inkwell.vue.473 : Bruce Sterling and Jon Lebkowsky: State of the World 2014
permalink #109 of 196: Bruce Sterling (bruces) Mon 13 Jan 14 02:44
*Our own society don't have "Poetry."  Poetry is already gone.  We
don't miss it any more than those un-novelled societies miss novels. 
That's a major cultural loss we've already experienced through media

*I mean, we do still have oodles of poems around of course, but it's
all of that unpaid-enthusiast, unsorted, so-what variety.  We no longer
rejoice in that  huge and ponderous cultural institution of Capital-P
Poetry, where the great poets were vastly read and hugely honored, even
by people who didn't speak their language.  

*"Poetry" is certainly much, much older and more "needed" than
"Journalism." Poetry is probably pre-human in its origin, while
Journalism is only three or four centuries old. So I think it's unwise
of us to conclude that there's some metaphysical need within society
for an institution like Journalism to exist.
inkwell.vue.473 : Bruce Sterling and Jon Lebkowsky: State of the World 2014
permalink #110 of 196: Bruce Sterling (bruces) Mon 13 Jan 14 02:45
*What's more: much bigger changes in communication are coming, much
bigger than those we have already experienced.  They're not merely
economic changes about journalists getting health insurance and a
regular salary.   

*I can imagine a future situation where we don't even have "media." 
At least, no "medium" in that strict sense of some visible, distinctive
channel of communication.  

*I'll get a tad sci-fi here.  Suppose that the NSA was acquired by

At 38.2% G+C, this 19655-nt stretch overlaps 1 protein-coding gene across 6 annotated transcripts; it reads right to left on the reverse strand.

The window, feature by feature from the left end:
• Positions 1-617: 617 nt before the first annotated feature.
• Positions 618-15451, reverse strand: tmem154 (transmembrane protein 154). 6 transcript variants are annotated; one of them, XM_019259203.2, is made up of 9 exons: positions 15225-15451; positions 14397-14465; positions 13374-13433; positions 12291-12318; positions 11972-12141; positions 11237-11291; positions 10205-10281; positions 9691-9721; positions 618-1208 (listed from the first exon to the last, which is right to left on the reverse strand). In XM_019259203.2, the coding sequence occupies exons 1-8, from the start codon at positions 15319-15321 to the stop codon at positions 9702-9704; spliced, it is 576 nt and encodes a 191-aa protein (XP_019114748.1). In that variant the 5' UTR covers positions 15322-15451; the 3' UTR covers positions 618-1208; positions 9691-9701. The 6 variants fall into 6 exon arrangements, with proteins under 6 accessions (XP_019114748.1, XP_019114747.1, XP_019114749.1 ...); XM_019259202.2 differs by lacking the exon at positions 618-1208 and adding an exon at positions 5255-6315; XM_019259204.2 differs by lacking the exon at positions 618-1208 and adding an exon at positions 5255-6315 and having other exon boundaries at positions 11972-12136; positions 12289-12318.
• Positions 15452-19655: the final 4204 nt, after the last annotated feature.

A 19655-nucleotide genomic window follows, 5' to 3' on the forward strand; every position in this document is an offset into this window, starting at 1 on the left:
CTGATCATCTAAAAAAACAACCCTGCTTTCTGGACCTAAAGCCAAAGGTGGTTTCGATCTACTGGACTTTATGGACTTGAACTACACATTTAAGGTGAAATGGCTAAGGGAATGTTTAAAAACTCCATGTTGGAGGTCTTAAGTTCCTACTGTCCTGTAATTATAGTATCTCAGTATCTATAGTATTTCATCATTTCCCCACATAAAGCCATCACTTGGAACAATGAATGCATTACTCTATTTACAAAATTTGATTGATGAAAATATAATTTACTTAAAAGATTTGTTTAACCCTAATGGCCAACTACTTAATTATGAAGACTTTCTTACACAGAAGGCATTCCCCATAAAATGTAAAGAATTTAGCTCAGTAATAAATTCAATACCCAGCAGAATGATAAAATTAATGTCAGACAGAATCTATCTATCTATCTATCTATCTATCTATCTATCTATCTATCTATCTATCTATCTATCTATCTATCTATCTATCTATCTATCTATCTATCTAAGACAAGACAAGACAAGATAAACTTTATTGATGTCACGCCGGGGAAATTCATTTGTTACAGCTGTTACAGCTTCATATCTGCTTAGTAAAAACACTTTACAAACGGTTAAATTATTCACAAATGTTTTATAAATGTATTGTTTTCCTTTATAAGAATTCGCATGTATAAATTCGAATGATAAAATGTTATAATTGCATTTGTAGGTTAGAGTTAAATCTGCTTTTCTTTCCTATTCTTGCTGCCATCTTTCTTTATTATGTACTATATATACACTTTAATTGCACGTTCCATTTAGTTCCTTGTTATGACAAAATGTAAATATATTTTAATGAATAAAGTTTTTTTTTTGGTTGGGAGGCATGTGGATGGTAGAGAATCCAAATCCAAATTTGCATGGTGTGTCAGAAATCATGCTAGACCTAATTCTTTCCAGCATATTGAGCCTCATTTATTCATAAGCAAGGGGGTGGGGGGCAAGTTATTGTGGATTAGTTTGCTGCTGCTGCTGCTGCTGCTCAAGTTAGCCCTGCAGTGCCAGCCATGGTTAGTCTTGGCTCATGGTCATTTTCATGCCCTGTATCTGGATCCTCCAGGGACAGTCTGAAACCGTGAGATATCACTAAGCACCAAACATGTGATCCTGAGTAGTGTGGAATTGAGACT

Google, let's say, and suppose that Microsoft, Facebook, Apple and
Amazon pooled all their databanks, maybe through legislative fiat, or
through open-source…  And then we spiced-up that huge Cloud of Big
Data, with some massive real-time data flows from "smart cities" and
"wearables"…  And then we attacked that amorphous post-mediated mass
with Siri, and Watson, and such…  Well, that would no longer be
"media." That would be something very sci-fi, very "ubiquitous
computing," very pervasive and ambient.

*But it would also be what was just plain going on in real life.  We'd
be living inside all that, teaching with it, courting, preening
ourselves, all the usual stuff.

*Of course there would be some news within the fetid ambient mass
there, some new events would be happening that would properly be of
public interest.  But why would that be five hundred words of text, due
on Wednesday, with a byline?  That wouldn't make much sense, would it?
 You might as well write a sonnet about it.

*I'm not saying that this conjectured future situation would be
"better" than what we have today.  Likely a lot of the prized values of
Journalism, such as objectivity, relevance and fact-checking, might
take an ever worse beating than they already have.  But a situation
like that seems much more plausible to me than some return to the
status quo ante, journalism as it was taught to me by my professors in
journalism school in the late-middle 20th century.
inkwell.vue.473 : Bruce Sterling and Jon Lebkowsky: State of the World 2014
permalink #111 of 196: Bruce Sterling (bruces) Mon 13 Jan 14 02:46
*My professors in my journalism school taught me a lot of useful
stuff, especially some period-methods of research, using the technology
of their day.  What I best recall from that education though, what